“It was our dream that he be the first person in, but we will make it good for him,” said Barb Foxall, the director of client services for Parkinson Alberta.
The facility is now expected to open in early 2015.

Well-known in business community

In addition to his charitable work, Buchanan was well-known in the Alberta business community, having owned and operated Buchanan Lumber.
He was also one of more than thirty investors who fought to keep the Oiler’s in Edmonton, buying the team from Peter Pocklington in 1998.
He was named Alberta Business Man of the Year in 2002 and was also a member of the Alberta Order of Excellence

New Israeli Technology Helps Treat Parkinson's Disease

New research dealing with monitoring and treatment of Parkinson's Disease will be presented at a conference at Samaria' Ariel University.

First Publish: 10/23/2014, 12:54 PM By Nancy Blank

Israeli-developed device will help monitor the develpment of Parkinson's Disease

New research dealing with the monitoring and treatment of patients with Parkinson's disease using wearable technology and advanced data analysis will be presented at a conference Thursday at Ariel University in Samaria (Shomron) by Dr. Shahar Cohen from Intel.
Intel's applied research for this project was done in collaboration with the Michael J. Fox Foundation for Parkinson’s Research, the largest private funder of Parkinson's research in the world.
The wearable technological device is something like a watch that patients wear on their wrist. This device allows for symptoms to be continuously monitored and recorded, making up to 300 observations per second on every patient, thereby providing a more accurate picture of the effects of the disease.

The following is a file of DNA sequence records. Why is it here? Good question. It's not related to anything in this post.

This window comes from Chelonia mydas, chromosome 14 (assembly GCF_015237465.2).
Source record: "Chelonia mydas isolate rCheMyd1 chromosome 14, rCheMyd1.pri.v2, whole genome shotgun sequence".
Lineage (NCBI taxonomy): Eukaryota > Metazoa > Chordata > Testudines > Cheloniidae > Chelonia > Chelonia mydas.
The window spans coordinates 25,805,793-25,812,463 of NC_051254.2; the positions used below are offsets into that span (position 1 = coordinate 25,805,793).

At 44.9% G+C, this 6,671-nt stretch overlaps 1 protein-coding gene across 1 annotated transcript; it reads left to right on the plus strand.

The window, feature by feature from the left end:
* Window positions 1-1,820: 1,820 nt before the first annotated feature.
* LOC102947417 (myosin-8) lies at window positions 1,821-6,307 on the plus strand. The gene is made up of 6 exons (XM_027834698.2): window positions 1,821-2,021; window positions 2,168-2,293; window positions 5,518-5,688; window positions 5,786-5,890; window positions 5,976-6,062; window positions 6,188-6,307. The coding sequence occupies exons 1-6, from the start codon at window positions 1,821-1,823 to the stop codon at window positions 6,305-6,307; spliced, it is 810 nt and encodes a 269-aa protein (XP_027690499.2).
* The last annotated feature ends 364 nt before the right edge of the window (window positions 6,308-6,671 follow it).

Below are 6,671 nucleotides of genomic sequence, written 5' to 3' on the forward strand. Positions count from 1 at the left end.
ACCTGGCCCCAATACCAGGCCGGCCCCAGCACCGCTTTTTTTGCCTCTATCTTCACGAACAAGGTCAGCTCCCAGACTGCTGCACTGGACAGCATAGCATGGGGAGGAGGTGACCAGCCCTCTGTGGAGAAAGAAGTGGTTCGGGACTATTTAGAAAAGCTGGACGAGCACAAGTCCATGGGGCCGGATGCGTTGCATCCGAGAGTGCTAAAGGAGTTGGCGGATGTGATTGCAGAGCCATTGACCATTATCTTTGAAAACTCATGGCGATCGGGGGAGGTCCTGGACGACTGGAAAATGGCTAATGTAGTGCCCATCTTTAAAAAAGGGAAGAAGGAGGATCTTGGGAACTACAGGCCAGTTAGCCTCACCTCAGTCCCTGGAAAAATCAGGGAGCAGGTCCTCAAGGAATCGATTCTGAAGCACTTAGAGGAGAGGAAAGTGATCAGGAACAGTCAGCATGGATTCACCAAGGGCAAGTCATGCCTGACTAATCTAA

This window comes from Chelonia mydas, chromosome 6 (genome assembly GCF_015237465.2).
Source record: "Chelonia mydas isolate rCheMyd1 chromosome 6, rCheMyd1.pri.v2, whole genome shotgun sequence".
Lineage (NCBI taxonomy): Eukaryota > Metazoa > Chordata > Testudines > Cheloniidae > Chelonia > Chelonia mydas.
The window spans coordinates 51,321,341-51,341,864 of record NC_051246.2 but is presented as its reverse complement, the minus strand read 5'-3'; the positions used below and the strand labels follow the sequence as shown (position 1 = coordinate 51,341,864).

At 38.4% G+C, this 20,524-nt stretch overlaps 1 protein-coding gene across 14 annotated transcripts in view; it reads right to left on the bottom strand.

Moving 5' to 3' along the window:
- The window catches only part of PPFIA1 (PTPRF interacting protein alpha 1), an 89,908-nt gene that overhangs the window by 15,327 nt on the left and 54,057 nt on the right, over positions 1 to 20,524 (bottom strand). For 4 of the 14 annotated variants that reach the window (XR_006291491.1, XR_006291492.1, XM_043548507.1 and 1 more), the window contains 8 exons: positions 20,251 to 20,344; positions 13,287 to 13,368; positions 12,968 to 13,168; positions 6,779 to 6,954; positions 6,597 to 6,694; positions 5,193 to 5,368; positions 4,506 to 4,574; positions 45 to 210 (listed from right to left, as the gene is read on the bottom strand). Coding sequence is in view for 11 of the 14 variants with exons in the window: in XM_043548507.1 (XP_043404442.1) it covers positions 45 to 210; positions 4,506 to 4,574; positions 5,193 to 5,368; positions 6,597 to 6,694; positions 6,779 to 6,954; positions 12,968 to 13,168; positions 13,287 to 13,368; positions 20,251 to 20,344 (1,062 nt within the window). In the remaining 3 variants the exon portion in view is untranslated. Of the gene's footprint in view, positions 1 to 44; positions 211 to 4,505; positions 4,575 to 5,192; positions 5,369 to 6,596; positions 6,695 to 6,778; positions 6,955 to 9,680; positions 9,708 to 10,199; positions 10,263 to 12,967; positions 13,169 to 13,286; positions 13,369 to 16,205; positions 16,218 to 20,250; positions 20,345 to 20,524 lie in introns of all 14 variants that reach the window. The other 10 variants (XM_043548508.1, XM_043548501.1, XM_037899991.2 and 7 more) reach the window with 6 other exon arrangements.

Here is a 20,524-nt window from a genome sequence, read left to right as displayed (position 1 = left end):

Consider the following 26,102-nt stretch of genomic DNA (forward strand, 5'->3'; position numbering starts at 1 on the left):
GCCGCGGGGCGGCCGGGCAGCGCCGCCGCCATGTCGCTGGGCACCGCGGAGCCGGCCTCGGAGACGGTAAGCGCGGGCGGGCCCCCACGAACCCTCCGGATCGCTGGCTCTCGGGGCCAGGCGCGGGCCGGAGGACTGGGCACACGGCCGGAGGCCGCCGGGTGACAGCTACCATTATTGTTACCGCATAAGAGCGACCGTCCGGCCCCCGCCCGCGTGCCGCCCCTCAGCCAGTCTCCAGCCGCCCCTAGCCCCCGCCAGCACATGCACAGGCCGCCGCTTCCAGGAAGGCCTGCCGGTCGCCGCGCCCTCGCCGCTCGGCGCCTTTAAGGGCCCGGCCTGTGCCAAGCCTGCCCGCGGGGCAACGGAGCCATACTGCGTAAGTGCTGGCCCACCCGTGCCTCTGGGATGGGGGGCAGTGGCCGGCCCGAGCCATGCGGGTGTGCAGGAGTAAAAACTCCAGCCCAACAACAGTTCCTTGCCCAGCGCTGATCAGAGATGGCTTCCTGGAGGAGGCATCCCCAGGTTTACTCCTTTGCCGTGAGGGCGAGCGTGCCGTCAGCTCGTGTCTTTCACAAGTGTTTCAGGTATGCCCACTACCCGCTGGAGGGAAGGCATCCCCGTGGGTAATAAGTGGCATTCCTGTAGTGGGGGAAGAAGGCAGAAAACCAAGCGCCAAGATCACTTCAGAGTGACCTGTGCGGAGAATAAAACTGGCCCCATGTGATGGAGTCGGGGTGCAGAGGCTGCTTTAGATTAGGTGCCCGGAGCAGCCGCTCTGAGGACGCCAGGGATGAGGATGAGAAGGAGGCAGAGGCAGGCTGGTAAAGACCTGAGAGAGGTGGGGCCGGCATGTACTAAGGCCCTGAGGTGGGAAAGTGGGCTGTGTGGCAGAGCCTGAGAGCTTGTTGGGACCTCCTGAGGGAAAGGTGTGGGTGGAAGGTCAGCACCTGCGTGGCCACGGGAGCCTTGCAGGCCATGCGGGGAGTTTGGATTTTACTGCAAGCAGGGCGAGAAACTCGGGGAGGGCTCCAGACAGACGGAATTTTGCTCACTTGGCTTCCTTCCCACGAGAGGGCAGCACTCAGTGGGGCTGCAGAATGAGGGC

With the new technology, this device can record such things as pulse, slowness of movement, tremors and sleep quality.
Constant monitoring also alleviates the burden of both doctors and patients, since until now data could only be collected for brief periods during visits to doctor's offices. 
According to developers, one of the key advantages, in addition to the large amounts of data that can be recorded, is that the information is totally objective. Doctors previously were forced to rely on their patients reports which makes for very subjective data, and can cause strain in the doctor/patient relationship. 
There are also huge variances in the way people suffer Parkinson's disease. The fact that the symptoms vary so greatly made it difficult for doctors to monitor alone. 
Researchers and developers hope that access to new and large amounts of data will significantly aid research and care for patients with Parkinson’s disease - with the objective of soon identifying a cure. 
“This will allow researchers to better understand how Parkinson's disease works and what the exact symptoms are,” Dr. Cohen explained. “Until now many aspects of the disease where virtually unknown because of the need for in depth monitoring of patients, now researchers will be able to get a much clearer picture of how the disease is affecting patients.” Dr. Cohen said.
Clinical trials have been carried out in both Israel and the United States. A large amount of data has been collected and further experiments are planned soon. 
For more information about the new technology and statements from patients and researchers: 
The conference was organized by Dr. Inon Zuckerman, Department of Industrial Engineering and Management, Ariel University. Artificial intelligence experts and researchers from around the world will come together to witness the presentation of the breakthrough research

Wednesday, October 22, 2014

Levodopa dose linked to malnutrition risk in Parkinson’s disease

 Published on October 22, 2014 at 5:15 PM